Despite their unmistakable appearance, it’s not always easy to identify true morels and tell them apart from false morels. Learning to correctly identify true morels is important because there are several close look-alikes that are either inedible in their raw form, requiring specific preparation to render them safe to eat, or are poisonous causing serious side effects with sometimes long-term damage and even fatalities. You can identify a true morel mushroom by several key-features: conical cap shape with a honeycomb-like structure, plain stem or stalk appearance with tiny grains, uninterrupted, hollow interior running from the tip of the cap to the base of the stem and attachment of the stem to the base of the cap, or slightly higher in some species.
- If you want to learn how to identify a true morel vs false morel mushroom, consider the following key-features of true morels:
- Cap shape: conical, or fir tree-like.
- Cap appearance: honeycomb-like structure.
- Stem or stalk appearance: stem is same width from top to bottom or club-shaped (wider or bulbous at the base); there are also grain-like structures present on it.
- Interior: hollow (very important difference between true and false morels).
- Attachment: the cap is attached to the stem at its base, or, in the case of half-free morels, slightly higher, about midway into the cap (so the cap in morel mushrooms is not umbrella-like, hanging like a skirt on the stem).
Find out below what are the closest look-alikes.
It’s a species of mushroom known as the ‘early false morel’ because its season starts before that of true morels and continues for the duration of morel season (roughly March/April-May/June). Another common name for it is ‘wrinkled thimble-cap’, suggestive of its appearance: a smaller, thimble-like cap that is visibly wrinkled, unlike true morels which are honeycomb-like. The cap of Verpa bohemica mushrooms looks more like a brain. Moreover, the brain-like cap is attached to the stem only at the top, hanging on the stem like an umbrella or a skirt. Unlike true morels in which the caps are attached to the stems either at their base or halfway through (the second being known as ‘half-free morels’).
Verpa bohemica is a close look-alike of Morchella semilibera, or the half-free morel, except V. bohemica is attached to the stem at the top of the cap, while M. semilibera is attached to the stem halfway through the cap. The difference is clear if you cut the mushrooms in half lengthwise. Lastly, young Verpa bohemica specimens are stuffed with a cotton-like tissue, but become hollow as they mature, versus true morels which are always hollow. Actually, only the stem of V. bohemica is stuffed since the cap is attached to it at the top only.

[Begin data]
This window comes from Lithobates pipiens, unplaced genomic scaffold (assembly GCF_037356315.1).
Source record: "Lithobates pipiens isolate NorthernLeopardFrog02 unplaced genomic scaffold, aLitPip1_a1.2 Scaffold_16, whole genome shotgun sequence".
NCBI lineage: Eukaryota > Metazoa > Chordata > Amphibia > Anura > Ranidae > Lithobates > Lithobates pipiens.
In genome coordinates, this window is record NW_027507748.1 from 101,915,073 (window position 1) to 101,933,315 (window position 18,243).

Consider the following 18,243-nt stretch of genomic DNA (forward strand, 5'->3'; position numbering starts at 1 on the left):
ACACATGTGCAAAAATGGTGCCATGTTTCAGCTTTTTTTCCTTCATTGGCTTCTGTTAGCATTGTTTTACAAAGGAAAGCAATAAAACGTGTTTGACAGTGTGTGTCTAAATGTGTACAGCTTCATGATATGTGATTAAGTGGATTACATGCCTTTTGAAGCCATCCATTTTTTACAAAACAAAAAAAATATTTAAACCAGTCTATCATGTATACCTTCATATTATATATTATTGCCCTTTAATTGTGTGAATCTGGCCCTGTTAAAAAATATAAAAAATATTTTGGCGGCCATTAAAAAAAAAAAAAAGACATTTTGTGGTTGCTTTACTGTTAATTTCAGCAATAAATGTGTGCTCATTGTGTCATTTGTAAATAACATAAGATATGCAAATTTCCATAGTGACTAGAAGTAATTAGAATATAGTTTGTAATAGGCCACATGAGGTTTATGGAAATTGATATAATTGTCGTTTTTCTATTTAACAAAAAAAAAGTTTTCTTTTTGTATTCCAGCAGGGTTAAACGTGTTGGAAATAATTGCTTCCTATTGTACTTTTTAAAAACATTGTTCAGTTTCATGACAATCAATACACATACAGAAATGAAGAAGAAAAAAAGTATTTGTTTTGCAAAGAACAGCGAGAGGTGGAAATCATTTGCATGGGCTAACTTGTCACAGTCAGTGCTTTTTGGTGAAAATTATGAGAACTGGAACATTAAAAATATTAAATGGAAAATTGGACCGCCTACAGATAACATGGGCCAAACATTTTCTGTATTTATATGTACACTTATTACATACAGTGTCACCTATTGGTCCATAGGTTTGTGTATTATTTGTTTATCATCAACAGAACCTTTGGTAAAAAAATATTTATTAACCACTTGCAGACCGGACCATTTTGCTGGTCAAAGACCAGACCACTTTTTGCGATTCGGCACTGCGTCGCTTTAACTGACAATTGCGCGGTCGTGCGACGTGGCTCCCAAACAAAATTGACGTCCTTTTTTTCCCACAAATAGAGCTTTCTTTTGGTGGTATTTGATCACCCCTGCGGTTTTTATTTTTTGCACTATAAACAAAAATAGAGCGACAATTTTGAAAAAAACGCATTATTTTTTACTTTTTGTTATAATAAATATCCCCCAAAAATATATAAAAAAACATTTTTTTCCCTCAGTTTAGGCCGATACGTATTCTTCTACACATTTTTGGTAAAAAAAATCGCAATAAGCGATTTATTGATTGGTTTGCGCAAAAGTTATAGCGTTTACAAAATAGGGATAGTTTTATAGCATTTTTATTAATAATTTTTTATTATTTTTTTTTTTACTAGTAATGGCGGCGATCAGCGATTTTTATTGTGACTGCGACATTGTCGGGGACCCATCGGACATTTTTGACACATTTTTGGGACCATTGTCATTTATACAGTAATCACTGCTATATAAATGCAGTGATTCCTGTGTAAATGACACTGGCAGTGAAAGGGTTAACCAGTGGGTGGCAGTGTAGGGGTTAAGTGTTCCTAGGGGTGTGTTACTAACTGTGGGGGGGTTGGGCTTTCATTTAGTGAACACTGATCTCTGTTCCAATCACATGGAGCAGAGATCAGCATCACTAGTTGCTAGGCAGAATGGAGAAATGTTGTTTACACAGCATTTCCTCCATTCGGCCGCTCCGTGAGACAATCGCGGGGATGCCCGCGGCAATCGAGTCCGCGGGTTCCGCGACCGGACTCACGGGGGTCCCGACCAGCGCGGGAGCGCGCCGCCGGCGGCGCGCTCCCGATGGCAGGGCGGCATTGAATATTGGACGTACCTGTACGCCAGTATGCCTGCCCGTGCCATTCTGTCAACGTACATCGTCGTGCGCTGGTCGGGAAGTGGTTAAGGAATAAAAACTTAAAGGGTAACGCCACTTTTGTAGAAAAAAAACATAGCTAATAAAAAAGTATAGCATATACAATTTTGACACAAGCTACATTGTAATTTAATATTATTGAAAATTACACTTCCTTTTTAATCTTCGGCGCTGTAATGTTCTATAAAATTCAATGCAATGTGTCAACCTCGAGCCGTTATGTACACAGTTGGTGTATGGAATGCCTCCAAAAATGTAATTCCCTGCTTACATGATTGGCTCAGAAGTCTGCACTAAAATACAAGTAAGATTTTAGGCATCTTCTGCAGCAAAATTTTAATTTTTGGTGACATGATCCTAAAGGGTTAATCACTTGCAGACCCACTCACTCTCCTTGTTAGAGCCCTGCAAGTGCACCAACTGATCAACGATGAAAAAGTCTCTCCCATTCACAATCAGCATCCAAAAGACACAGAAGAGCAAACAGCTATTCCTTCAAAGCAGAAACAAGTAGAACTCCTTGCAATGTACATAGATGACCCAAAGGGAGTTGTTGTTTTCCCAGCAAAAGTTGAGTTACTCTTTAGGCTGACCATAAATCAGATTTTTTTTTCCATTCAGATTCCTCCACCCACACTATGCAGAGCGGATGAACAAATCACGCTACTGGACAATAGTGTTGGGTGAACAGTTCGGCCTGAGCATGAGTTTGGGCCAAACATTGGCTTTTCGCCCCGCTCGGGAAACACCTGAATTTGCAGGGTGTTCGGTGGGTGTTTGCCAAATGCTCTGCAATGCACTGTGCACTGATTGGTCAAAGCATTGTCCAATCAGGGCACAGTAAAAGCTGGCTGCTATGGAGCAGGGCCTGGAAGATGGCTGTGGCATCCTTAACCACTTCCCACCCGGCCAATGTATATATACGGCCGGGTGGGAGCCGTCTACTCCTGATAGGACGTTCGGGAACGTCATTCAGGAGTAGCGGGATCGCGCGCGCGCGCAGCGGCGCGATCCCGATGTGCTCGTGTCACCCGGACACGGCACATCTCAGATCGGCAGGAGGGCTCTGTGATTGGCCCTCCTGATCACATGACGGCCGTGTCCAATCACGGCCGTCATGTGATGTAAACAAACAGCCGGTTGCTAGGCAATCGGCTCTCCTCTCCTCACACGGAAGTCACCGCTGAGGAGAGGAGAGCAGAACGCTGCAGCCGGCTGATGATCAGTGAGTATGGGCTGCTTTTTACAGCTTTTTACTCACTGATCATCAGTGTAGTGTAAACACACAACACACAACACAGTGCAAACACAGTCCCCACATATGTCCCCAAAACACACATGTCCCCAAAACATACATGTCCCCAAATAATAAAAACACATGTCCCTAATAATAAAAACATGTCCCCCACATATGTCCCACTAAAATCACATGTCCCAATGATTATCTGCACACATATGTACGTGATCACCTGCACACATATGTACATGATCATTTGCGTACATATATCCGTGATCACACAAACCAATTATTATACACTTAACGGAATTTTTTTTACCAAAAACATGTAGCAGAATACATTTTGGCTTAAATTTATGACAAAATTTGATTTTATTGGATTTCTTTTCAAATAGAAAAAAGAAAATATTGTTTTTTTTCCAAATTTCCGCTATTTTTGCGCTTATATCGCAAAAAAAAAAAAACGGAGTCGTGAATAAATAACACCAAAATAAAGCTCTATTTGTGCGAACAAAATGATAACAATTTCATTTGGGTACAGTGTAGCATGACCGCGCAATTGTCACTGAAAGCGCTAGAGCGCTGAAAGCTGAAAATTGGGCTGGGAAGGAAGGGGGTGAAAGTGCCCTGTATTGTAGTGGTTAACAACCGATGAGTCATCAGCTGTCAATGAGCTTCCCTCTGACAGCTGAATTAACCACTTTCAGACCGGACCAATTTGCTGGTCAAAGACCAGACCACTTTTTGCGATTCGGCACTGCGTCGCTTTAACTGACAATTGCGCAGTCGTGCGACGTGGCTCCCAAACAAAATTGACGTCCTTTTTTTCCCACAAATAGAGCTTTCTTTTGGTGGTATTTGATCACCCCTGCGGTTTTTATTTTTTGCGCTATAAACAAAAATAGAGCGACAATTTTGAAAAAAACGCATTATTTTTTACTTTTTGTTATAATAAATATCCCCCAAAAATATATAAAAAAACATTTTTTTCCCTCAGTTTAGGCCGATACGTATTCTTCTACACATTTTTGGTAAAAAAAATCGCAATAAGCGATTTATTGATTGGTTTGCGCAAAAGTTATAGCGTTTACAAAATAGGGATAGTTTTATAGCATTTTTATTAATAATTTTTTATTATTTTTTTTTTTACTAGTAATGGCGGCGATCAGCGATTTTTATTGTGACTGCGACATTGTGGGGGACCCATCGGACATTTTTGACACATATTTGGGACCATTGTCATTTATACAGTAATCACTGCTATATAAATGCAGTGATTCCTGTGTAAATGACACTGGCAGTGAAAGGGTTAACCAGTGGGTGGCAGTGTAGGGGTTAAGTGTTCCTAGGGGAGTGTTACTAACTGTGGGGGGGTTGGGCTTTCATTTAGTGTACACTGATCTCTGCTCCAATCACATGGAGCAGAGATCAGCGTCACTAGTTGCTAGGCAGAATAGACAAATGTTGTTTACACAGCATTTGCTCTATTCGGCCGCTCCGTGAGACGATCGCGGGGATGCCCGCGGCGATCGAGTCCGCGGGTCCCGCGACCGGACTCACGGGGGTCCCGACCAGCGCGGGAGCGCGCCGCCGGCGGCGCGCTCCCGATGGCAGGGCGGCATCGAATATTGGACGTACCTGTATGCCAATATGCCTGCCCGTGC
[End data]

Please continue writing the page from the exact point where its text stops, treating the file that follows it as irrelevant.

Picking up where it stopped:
Verpa bohemica edibility is questionable, to say the least. The mushroom is sometimes listed as edible, but noted to require cooking prior to consumption to make it safe to eat. At the same time, numerous Verpa bohemica poisonings have been recorded. These have been attributed to consumption of the raw or undercooked mushroom or to an excessive intake (either eating too much of the mushroom at once or eating it every single day for several days in a row). Side effects include: gastrointestinal upset (stomach cramps, feeling of unwell, nausea, vomiting sensation, loose stools and diarrhea), muscle coordination problems and, in rare cases, fatalities. In view of reports, Verpa bohemica is considered by some sources a poisonous morel mushroom look alike, so its correct identification is imperative.
Verpa conica is a close morel look-alike, related to Verpa bohemica. Two photos in the collage above (small photo top right and small photo bottom left) picture V. conica mushrooms. Compared to true morels, Verpa conica mushrooms are attached to the stem only at the top of the cap, so their cap is hanging freely on the stem like an umbrella or a skirt. Also, V. conica mushrooms don’t have honeycomb-like patterned caps and young specimens are filled with cotton-like tissue, although they may become hollow with age. Edibility is questionable, although the species is not listed as inedible, toxic or poisonous. However, it is strongly recommended to cook it well prior to consumption to render it safe to eat. Even so, side effects ranging from gastrointestinal discomfort to toxicity to allergic reactions may occur in some people.